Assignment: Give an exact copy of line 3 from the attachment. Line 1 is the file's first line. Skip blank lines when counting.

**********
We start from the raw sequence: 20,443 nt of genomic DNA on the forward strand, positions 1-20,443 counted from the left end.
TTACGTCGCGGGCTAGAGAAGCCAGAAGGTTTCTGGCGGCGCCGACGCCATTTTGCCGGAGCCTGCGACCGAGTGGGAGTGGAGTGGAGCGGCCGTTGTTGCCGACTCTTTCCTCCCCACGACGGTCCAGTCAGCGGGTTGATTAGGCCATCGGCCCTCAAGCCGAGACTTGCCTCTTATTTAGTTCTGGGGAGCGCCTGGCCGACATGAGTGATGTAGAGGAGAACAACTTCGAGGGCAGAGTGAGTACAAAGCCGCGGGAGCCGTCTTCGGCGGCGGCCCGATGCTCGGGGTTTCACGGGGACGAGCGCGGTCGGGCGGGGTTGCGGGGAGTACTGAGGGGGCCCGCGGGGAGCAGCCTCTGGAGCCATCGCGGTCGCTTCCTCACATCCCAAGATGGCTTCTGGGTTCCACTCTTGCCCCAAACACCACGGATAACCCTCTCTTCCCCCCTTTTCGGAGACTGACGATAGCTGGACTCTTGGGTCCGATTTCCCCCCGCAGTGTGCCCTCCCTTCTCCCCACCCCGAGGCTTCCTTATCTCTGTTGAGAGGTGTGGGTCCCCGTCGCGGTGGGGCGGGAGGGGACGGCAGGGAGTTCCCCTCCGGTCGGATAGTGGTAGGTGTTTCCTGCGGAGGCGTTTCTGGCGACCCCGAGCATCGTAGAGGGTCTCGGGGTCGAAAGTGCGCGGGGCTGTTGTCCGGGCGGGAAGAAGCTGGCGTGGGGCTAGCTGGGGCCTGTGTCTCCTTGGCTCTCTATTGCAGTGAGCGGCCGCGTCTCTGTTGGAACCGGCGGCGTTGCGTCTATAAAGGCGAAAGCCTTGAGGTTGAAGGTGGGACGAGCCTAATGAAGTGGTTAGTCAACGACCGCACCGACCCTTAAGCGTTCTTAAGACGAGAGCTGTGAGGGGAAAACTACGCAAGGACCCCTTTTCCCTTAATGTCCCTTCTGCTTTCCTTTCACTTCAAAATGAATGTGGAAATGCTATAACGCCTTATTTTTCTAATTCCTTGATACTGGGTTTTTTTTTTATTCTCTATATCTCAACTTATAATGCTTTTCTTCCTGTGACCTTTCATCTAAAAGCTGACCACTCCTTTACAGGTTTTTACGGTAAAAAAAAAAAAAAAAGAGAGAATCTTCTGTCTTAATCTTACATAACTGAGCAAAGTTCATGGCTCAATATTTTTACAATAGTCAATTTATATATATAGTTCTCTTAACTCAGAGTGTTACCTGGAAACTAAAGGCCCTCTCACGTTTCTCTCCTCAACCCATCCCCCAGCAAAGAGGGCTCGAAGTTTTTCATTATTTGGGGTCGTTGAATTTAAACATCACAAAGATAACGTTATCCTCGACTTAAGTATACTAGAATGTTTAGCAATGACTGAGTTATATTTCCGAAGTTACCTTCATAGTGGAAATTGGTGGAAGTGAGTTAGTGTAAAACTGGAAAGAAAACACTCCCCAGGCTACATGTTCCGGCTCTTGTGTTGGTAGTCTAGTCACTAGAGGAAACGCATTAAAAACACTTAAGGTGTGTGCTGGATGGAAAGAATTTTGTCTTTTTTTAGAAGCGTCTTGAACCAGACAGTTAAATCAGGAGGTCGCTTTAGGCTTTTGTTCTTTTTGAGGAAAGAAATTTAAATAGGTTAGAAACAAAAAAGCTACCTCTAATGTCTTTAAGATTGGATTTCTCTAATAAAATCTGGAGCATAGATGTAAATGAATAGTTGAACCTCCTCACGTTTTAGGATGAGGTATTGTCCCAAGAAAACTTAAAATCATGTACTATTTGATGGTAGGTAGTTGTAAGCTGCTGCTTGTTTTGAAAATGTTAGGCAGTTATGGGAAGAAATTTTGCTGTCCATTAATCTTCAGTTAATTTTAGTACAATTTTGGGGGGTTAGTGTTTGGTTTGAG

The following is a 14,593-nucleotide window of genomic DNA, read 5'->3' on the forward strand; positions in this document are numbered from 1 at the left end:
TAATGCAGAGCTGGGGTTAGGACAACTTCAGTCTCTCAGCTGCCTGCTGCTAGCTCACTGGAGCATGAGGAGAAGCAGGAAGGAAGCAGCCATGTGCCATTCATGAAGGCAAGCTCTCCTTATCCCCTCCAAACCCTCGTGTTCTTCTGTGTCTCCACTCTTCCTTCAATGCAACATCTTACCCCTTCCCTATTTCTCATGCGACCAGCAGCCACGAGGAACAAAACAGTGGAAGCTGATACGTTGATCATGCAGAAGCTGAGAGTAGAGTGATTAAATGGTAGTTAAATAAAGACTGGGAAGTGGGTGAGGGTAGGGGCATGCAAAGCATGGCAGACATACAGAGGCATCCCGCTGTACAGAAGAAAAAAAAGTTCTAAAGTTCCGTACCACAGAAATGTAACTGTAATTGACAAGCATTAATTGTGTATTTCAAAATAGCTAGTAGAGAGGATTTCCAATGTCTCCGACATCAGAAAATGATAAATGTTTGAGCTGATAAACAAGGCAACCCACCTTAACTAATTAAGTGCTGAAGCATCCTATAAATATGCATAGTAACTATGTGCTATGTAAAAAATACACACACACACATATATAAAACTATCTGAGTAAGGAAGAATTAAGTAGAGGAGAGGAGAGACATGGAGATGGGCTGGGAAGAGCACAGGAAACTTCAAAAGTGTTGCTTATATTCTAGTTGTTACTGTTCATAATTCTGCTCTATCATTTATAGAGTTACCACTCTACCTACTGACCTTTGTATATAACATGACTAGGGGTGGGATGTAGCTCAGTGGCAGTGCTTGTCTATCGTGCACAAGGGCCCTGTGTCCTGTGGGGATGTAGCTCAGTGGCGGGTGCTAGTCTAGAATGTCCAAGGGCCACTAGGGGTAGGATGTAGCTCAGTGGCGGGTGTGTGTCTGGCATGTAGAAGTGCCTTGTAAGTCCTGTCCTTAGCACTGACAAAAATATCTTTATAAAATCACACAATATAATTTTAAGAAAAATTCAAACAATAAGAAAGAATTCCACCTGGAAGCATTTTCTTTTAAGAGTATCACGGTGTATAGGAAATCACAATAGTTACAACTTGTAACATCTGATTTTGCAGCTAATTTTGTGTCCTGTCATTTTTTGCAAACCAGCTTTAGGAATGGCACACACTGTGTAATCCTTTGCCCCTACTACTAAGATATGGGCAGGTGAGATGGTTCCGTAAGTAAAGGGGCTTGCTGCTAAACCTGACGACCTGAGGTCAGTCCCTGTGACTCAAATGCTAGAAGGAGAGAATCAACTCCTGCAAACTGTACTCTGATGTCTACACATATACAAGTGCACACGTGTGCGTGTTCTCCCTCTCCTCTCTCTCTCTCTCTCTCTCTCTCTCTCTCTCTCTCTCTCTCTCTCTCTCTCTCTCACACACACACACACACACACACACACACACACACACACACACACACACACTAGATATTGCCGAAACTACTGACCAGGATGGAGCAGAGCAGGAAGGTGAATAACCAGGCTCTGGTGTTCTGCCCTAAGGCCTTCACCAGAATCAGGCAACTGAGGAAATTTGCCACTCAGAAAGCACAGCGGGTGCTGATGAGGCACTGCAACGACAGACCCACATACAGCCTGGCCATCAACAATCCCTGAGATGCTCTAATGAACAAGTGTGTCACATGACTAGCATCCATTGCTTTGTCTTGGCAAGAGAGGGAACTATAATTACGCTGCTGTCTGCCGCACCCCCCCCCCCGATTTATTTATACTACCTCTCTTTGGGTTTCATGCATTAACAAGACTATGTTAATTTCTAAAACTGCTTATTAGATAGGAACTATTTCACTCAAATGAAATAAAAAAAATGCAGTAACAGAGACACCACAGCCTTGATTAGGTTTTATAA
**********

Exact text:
The following is a 14,593-nucleotide window of genomic DNA, read 5'->3' on the forward strand; positions in this document are numbered from 1 at the left end: